Thank you for your observations on my article on Right to Education.
I think there are some impressions about the implications of the Common School System (CSS) due to lack of familiarity with the evolving discourse. The uniformity and rigidity of curriculum is the hallmark of today's education system operating under CBSE, ICSE or the State Boards of Education. CSS rejects this lack of flexibility, diversity and creativity on philosophical grounds. Indeed, as you say, no school system can meet the needs of all children of India unless it can respond to the rich diversity we have and the creative individuality of each child. The CSS is designed to move towards this objective.
CSS would never reject the contribution of the private school but would include them in the system. However, CSS requires that each private school fulfills its obligations under the Constitution and its duty to the nation and the society.
Yet, the role of the State as the major provider of education can't be replaced by the private capital. In December 2007, Prof. Amartya Sen told CII precisely this since no private enterprise, not even all of them put together, can match the requirement of resources for this purpose. In all the G-8 countries, the government has historically played this role and the publicly funded school system remains the major source of education. In France, Germany and Japan, the State is almost the only source. The private school, at best, can be a supplementary source.
Sanjay ji, please pardon me, your paras 3, 4 and 5 are problematic. Let me, for a moment, keep aside my ideological perception of equality as the very foundation of public welfare, progress and peace for a moment. History bears testimony to this principle. We can discuss this later. However, your doubts regarding the validity of the concept of 'Right to Free Education' and 'Right to Early Childhood Care' and let 'government [can] decide its course of action depending on its competence or resources' will require us to re-write India's Constitution, not merely to amend it. Your ideas in a very fundamental sense challenge the structure and the premises on which the Constitution stands. I would further contend that if we accept your implied thesis, India will fail to provide education to its masses, as it has until to date.
Regarding Sweden's recent experiment with school vouchers, it would suffice to say that this idea has not worked in most of the countries or cities where it was tested unless there was a relatively level playing field (socio-economically) for all or most of the population. The conditions in India are contrary to Sweden's conditions and do not provide any rational for even testing this idea, let alone implementing it on a pilot scale. Interestingly, there is a sharp debate going on in the US between Obama and McCain on the school vouchers. It can be accessed on the internet.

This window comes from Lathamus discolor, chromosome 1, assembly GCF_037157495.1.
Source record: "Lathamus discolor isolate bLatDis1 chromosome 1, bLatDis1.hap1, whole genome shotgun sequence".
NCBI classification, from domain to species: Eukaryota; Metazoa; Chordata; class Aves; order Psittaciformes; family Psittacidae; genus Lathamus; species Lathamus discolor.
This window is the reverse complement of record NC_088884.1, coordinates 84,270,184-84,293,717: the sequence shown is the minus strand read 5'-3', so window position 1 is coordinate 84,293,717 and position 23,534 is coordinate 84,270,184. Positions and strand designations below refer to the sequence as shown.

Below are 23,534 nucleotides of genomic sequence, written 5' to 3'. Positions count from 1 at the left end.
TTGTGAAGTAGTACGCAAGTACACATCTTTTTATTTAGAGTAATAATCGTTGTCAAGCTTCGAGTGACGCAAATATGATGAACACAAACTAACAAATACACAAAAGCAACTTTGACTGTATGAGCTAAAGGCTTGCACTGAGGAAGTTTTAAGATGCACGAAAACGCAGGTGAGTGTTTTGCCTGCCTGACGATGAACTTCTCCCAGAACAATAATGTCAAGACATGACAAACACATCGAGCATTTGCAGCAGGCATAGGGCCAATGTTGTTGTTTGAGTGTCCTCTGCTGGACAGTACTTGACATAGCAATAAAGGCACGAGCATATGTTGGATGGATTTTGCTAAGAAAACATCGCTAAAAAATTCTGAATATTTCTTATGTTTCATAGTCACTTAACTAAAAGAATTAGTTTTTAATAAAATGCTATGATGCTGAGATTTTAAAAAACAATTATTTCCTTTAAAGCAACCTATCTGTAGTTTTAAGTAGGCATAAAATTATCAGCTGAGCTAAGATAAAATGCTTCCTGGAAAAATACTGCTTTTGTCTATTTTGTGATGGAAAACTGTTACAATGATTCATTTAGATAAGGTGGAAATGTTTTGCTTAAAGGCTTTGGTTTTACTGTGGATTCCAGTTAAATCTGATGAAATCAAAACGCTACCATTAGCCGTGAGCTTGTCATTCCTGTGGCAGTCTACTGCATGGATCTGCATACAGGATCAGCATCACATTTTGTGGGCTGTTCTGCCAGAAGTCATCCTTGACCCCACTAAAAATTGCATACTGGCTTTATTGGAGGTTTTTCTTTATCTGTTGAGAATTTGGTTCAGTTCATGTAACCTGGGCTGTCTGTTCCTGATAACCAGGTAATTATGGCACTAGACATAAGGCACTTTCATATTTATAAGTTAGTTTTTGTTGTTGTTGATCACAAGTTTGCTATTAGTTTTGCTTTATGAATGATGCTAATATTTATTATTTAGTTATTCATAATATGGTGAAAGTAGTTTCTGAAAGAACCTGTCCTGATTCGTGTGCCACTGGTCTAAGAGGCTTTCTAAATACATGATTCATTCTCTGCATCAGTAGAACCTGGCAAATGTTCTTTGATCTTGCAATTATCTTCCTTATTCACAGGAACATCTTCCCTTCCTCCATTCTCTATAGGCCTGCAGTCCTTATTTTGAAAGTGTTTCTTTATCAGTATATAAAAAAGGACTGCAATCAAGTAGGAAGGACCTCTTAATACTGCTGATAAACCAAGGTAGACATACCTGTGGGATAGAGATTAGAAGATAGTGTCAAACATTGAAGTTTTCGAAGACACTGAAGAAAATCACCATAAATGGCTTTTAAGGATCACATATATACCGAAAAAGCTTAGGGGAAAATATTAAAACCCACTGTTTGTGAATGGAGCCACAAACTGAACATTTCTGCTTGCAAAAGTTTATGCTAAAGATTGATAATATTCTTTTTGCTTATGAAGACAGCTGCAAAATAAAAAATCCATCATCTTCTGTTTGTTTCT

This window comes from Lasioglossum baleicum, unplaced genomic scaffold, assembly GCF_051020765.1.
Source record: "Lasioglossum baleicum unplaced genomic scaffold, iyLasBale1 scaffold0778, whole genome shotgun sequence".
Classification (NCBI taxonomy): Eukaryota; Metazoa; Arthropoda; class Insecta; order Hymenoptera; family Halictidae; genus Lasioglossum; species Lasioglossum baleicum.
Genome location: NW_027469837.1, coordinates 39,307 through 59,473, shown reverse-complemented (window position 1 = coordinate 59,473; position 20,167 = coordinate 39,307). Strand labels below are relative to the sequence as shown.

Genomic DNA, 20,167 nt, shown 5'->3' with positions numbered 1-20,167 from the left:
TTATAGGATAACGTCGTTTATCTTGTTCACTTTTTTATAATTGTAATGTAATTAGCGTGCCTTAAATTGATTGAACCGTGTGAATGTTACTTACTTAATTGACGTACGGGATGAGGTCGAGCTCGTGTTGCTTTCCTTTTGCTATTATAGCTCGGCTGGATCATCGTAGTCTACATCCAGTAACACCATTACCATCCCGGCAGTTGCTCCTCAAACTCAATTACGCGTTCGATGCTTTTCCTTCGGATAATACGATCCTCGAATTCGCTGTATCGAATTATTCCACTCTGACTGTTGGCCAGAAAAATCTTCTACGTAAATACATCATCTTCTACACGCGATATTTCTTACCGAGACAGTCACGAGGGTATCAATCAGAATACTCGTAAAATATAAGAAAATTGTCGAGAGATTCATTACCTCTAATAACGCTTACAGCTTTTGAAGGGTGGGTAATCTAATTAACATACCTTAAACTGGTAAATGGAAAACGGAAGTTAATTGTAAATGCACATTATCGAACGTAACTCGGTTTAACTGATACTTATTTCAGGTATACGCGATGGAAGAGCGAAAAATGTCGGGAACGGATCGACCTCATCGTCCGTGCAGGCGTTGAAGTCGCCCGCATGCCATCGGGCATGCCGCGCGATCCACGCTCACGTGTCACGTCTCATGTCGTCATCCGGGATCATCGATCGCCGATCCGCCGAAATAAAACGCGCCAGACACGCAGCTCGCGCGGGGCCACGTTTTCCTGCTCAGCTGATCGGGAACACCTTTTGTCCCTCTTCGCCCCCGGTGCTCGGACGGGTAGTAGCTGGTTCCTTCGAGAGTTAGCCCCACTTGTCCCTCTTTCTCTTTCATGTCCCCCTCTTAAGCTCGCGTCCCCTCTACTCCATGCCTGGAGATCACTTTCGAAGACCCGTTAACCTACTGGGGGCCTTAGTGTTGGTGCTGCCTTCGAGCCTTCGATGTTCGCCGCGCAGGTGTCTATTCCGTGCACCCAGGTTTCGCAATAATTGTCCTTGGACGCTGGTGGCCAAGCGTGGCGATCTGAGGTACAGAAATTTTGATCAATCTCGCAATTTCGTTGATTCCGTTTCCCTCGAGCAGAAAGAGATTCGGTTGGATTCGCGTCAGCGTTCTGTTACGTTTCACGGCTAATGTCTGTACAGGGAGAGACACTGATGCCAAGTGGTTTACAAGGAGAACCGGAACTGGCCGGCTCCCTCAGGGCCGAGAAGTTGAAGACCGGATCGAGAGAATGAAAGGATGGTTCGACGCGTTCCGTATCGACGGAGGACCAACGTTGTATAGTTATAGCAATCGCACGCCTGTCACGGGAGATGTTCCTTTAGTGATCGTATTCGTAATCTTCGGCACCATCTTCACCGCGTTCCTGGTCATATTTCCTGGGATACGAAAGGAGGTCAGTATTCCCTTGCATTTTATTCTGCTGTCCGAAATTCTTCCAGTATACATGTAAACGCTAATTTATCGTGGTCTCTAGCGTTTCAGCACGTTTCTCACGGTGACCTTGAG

There are several other important issues raised in your emails. But I would rather stop here for the moment and refer you to two essays: first one by me being published in a book and the second one by an American professor on the historic role played by the publicly funded school system in building nation-states and citizenship in Europe and North America. I would like to believe that you might find answers to some of your questions and doubts, if not all.
We can continue our dialogue.
Cc.: Dr. VN Sharma.
From Sanjay Jadhav, IIT Global Renewable Energy Group
I refer to your attached message and my response is as follows. I and Mr. V Ranganathan are scholars of infrastructure and management. Therefore there could be marked similarity in our thinking.
(1)There are many incidences in past and this time it is no exception, that government is trying to negate the court interpretations of constitution, by amending constitution. I am with you to support in protesting such callous actions of the state. The amendment "in such manner as the state may by law determine" should be discouraged with best of our ability.
(2)I disagree that government and only government should provide education.Also I do not share that the education should be of identical quality. In my opinion, if 2 humans are different, the learning results of education system – whether government owned or not – irrespective of their honest efforts would be different. While there is no justification for inferior education, attempt for identical quality will be at best be fascism.
I will like to add that if education in Bihar, Jharkhand or Chhattisgarh suffers due to their incompetence, the people of Maharashtra can not be made to suffer with identically bad quality in Maharashtra. The taxpayers ofMaharashtra should not be made to pay for their incompetence. Your complain about neo-liberal motives appears unjustified for whatever lofty goals on your mind.
(3)I do not share the view that "free education" is right, leave alone fundamental. Prof. Rangarajan seem to agree with me.
(4)I would suggest that government can decide its course of action depending on its competence or resources. But constitutional amendment for diluting the right on education should be discouraged. If government can not do its duty, it should go to the public and plead about its helplessness/ incompetence. It should either seek their additional support or allow public to share their responsibility.
(5)I find right early childhood care unjustified, except for access and availability to healthcare. There is also opportunity for creating crèche for children, but certainly not by taxpayers expenses.
(6)Common school system is neither necessary not required for sense of common citizenship. Egalitarian society is not the goal of society. Equity of income or wealth is very intrusive, very exploitative. It is not even necessary.
(7)Your concern for education of the differently abled children is justified. I agree with you.
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